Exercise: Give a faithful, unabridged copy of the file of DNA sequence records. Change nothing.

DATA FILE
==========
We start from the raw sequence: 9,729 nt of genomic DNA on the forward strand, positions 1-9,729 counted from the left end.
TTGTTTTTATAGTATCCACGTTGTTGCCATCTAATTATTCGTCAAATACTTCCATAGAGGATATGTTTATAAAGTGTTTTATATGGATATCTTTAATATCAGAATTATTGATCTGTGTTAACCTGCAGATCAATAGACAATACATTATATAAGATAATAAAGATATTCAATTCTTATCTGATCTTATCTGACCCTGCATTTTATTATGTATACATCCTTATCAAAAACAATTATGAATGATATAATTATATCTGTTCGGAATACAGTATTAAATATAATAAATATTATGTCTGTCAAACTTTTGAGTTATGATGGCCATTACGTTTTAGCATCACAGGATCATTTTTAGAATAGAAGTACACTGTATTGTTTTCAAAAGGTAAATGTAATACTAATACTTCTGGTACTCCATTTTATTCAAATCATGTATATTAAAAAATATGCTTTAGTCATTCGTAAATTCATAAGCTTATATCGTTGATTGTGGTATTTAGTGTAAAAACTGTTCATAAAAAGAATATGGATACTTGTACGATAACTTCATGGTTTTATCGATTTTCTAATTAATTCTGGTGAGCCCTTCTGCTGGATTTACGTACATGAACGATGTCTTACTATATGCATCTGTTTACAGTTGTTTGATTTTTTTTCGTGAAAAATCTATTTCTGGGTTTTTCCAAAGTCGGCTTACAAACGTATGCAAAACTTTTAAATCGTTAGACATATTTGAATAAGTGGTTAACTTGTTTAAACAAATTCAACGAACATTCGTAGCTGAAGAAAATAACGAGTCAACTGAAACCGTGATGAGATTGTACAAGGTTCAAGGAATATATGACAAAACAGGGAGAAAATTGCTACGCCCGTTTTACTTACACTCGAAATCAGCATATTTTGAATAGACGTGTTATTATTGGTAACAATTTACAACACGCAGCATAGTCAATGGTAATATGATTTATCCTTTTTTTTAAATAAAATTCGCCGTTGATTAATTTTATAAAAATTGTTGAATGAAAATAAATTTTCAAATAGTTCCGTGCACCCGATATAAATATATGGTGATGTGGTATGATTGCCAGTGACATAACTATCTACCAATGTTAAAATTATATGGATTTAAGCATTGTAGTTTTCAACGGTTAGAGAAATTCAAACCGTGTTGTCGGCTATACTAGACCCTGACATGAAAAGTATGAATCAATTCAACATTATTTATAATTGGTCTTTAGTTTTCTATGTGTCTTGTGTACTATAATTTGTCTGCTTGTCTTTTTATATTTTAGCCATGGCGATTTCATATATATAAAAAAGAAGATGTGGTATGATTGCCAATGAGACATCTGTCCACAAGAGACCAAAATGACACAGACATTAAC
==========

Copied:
We start from the raw sequence: 9,729 nt of genomic DNA on the forward strand, positions 1-9,729 counted from the left end.
TTGTTTTTATAGTATCCACGTTGTTGCCATCTAATTATTCGTCAAATACTTCCATAGAGGATATGTTTATAAAGTGTTTTATATGGATATCTTTAATATCAGAATTATTGATCTGTGTTAACCTGCAGATCAATAGACAATACATTATATAAGATAATAAAGATATTCAATTCTTATCTGATCTTATCTGACCCTGCATTTTATTATGTATACATCCTTATCAAAAACAATTATGAATGATATAATTATATCTGTTCGGAATACAGTATTAAATATAATAAATATTATGTCTGTCAAACTTTTGAGTTATGATGGCCATTACGTTTTAGCATCACAGGATCATTTTTAGAATAGAAGTACACTGTATTGTTTTCAAAAGGTAAATGTAATACTAATACTTCTGGTACTCCATTTTATTCAAATCATGTATATTAAAAAATATGCTTTAGTCATTCGTAAATTCATAAGCTTATATCGTTGATTGTGGTATTTAGTGTAAAAACTGTTCATAAAAAGAATATGGATACTTGTACGATAACTTCATGGTTTTATCGATTTTCTAATTAATTCTGGTGAGCCCTTCTGCTGGATTTACGTACATGAACGATGTCTTACTATATGCATCTGTTTACAGTTGTTTGATTTTTTTTCGTGAAAAATCTATTTCTGGGTTTTTCCAAAGTCGGCTTACAAACGTATGCAAAACTTTTAAATCGTTAGACATATTTGAATAAGTGGTTAACTTGTTTAAACAAATTCAACGAACATTCGTAGCTGAAGAAAATAACGAGTCAACTGAAACCGTGATGAGATTGTACAAGGTTCAAGGAATATATGACAAAACAGGGAGAAAATTGCTACGCCCGTTTTACTTACACTCGAAATCAGCATATTTTGAATAGACGTGTTATTATTGGTAACAATTTACAACACGCAGCATAGTCAATGGTAATATGATTTATCCTTTTTTTTAAATAAAATTCGCCGTTGATTAATTTTATAAAAATTGTTGAATGAAAATAAATTTTCAAATAGTTCCGTGCACCCGATATAAATATATGGTGATGTGGTATGATTGCCAGTGACATAACTATCTACCAATGTTAAAATTATATGGATTTAAGCATTGTAGTTTTCAACGGTTAGAGAAATTCAAACCGTGTTGTCGGCTATACTAGACCCTGACATGAAAAGTATGAATCAATTCAACATTATTTATAATTGGTCTTTAGTTTTCTATGTGTCTTGTGTACTATAATTTGTCTGCTTGTCTTTTTATATTTTAGCCATGGCGATTTCATATATATAAAAAAGAAGATGTGGTATGATTGCCAATGAGACATCTGTCCACAAGAGACCAAAATGACACAGACATTAAC